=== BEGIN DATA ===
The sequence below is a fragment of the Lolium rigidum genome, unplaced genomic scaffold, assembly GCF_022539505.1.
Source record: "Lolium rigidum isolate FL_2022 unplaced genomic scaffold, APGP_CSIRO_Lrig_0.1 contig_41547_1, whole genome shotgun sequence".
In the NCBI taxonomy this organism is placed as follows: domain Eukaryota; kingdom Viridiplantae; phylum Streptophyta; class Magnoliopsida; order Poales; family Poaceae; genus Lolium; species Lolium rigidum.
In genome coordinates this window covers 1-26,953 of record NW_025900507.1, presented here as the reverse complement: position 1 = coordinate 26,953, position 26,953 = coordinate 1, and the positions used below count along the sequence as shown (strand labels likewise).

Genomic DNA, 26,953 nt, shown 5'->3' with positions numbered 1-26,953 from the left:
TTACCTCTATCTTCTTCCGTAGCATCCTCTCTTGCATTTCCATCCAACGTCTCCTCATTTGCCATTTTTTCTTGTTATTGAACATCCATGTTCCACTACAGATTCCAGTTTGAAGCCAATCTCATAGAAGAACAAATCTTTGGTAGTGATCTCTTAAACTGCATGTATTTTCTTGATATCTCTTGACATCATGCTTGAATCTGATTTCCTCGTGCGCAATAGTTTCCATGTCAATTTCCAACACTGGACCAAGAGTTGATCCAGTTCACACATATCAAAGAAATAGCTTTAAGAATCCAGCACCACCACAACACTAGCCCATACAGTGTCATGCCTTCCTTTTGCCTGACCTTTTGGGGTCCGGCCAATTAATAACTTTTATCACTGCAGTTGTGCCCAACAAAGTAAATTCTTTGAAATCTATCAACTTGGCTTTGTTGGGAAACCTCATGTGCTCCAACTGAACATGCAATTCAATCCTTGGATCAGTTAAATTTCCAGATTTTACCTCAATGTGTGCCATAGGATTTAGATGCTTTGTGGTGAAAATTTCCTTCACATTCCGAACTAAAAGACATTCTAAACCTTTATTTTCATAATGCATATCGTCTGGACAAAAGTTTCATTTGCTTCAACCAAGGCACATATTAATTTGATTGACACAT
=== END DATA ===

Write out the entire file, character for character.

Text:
The sequence below is a fragment of the Lolium rigidum genome, unplaced genomic scaffold, assembly GCF_022539505.1.
Source record: "Lolium rigidum isolate FL_2022 unplaced genomic scaffold, APGP_CSIRO_Lrig_0.1 contig_41547_1, whole genome shotgun sequence".
In the NCBI taxonomy this organism is placed as follows: domain Eukaryota; kingdom Viridiplantae; phylum Streptophyta; class Magnoliopsida; order Poales; family Poaceae; genus Lolium; species Lolium rigidum.
In genome coordinates this window covers 1-26,953 of record NW_025900507.1, presented here as the reverse complement: position 1 = coordinate 26,953, position 26,953 = coordinate 1, and the positions used below count along the sequence as shown (strand labels likewise).

Genomic DNA, 26,953 nt, shown 5'->3' with positions numbered 1-26,953 from the left:
TTACCTCTATCTTCTTCCGTAGCATCCTCTCTTGCATTTCCATCCAACGTCTCCTCATTTGCCATTTTTTCTTGTTATTGAACATCCATGTTCCACTACAGATTCCAGTTTGAAGCCAATCTCATAGAAGAACAAATCTTTGGTAGTGATCTCTTAAACTGCATGTATTTTCTTGATATCTCTTGACATCATGCTTGAATCTGATTTCCTCGTGCGCAATAGTTTCCATGTCAATTTCCAACACTGGACCAAGAGTTGATCCAGTTCACACATATCAAAGAAATAGCTTTAAGAATCCAGCACCACCACAACACTAGCCCATACAGTGTCATGCCTTCCTTTTGCCTGACCTTTTGGGGTCCGGCCAATTAATAACTTTTATCACTGCAGTTGTGCCCAACAAAGTAAATTCTTTGAAATCTATCAACTTGGCTTTGTTGGGAAACCTCATGTGCTCCAACTGAACATGCAATTCAATCCTTGGATCAGTTAAATTTCCAGATTTTACCTCAATGTGTGCCATAGGATTTAGATGCTTTGTGGTGAAAATTTCCTTCACATTCCGAACTAAAAGACATTCTAAACCTTTATTTTCATAATGCATATCGTCTGGACAAAAGTTTCATTTGCTTCAACCAAGGCACATATTAATTTGATTGACACAT